The European Data Protection Board (“EDPB”) published its draft recommendations for organizations transferring personal data to jurisdictions outside of the EU. The core of the EDPB’s draft recommendations indicates that when an organization chooses to use the European Commission’s Standard Contractual Clauses (SCCs) as a mechanism for data transfers to third countries, the organization will have to conduct an assessment of the third country’s laws that affect data protection.
If the assessment indicates that the third country does not provide an essentially equivalent level of protection as the EU, the organization must identify and adopt supplementary contractual, technical, and organizational measures. These measures are aimed at elevating the protection afforded to the data so that it rises to the appropriate level of protection under the EU standards.
The EDPB provides a non-exhaustive list of suggested measures, including encryption as a technical measure if the data recipient located in the third country is exposed only to encrypted data. Overall, the recommendations are expected to introduce significant practical difficulties for many organizations that engage in cross-border transfers of GDPR-governed data, particularly regarding transfers to U.S. cloud service providers.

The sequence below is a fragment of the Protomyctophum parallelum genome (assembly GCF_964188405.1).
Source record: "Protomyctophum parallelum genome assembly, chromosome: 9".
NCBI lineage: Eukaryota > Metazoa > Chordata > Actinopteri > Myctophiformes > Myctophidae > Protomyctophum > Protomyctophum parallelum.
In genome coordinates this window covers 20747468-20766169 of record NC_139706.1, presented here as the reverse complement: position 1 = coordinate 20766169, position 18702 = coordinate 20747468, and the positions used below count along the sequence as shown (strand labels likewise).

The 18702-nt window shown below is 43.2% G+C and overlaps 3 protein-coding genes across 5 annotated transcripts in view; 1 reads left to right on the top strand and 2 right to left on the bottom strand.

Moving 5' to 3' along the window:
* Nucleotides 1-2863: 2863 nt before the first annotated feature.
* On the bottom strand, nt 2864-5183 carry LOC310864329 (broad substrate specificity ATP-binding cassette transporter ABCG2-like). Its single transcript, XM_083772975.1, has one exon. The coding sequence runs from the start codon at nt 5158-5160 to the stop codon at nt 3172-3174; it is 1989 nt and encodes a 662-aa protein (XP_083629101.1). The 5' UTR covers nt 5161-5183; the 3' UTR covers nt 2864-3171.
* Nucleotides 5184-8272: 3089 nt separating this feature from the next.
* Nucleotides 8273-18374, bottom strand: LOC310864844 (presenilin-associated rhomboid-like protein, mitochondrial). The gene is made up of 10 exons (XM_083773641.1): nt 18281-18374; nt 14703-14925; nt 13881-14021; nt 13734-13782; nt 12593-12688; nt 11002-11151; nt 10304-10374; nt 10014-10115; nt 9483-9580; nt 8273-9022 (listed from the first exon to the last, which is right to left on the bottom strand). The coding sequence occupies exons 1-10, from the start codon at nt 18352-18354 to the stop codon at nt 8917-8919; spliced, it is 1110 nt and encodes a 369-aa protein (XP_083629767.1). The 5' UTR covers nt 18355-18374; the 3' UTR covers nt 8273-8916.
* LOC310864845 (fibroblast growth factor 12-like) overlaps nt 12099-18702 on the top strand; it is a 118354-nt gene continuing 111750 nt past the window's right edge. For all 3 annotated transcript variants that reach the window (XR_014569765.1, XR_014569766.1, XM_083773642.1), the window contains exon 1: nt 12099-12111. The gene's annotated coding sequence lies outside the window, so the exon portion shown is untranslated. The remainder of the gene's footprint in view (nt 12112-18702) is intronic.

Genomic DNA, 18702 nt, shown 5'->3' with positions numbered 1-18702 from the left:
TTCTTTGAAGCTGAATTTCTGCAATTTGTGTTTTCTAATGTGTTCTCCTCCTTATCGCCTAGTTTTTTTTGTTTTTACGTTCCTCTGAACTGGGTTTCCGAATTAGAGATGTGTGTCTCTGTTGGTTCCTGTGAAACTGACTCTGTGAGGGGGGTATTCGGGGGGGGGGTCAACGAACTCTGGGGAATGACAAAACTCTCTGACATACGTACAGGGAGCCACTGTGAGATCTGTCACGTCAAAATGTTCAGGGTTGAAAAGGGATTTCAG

Shortly after the EDPB issued its draft guidance, the EU Commission published for public comments a draft of an updated version of the SCCs. Once formally adopted by the EU Commission over the next few months, the existing version of the SCCs will be repealed. Organizations will then be given a grace period of up to one year to replace their existing SCCs with the new version.
The EDPB recommendations are open to public comments through December 21, 2020.
CLICK HERE to read Pearl Cohen’s detailed review of the EDPB guidelines.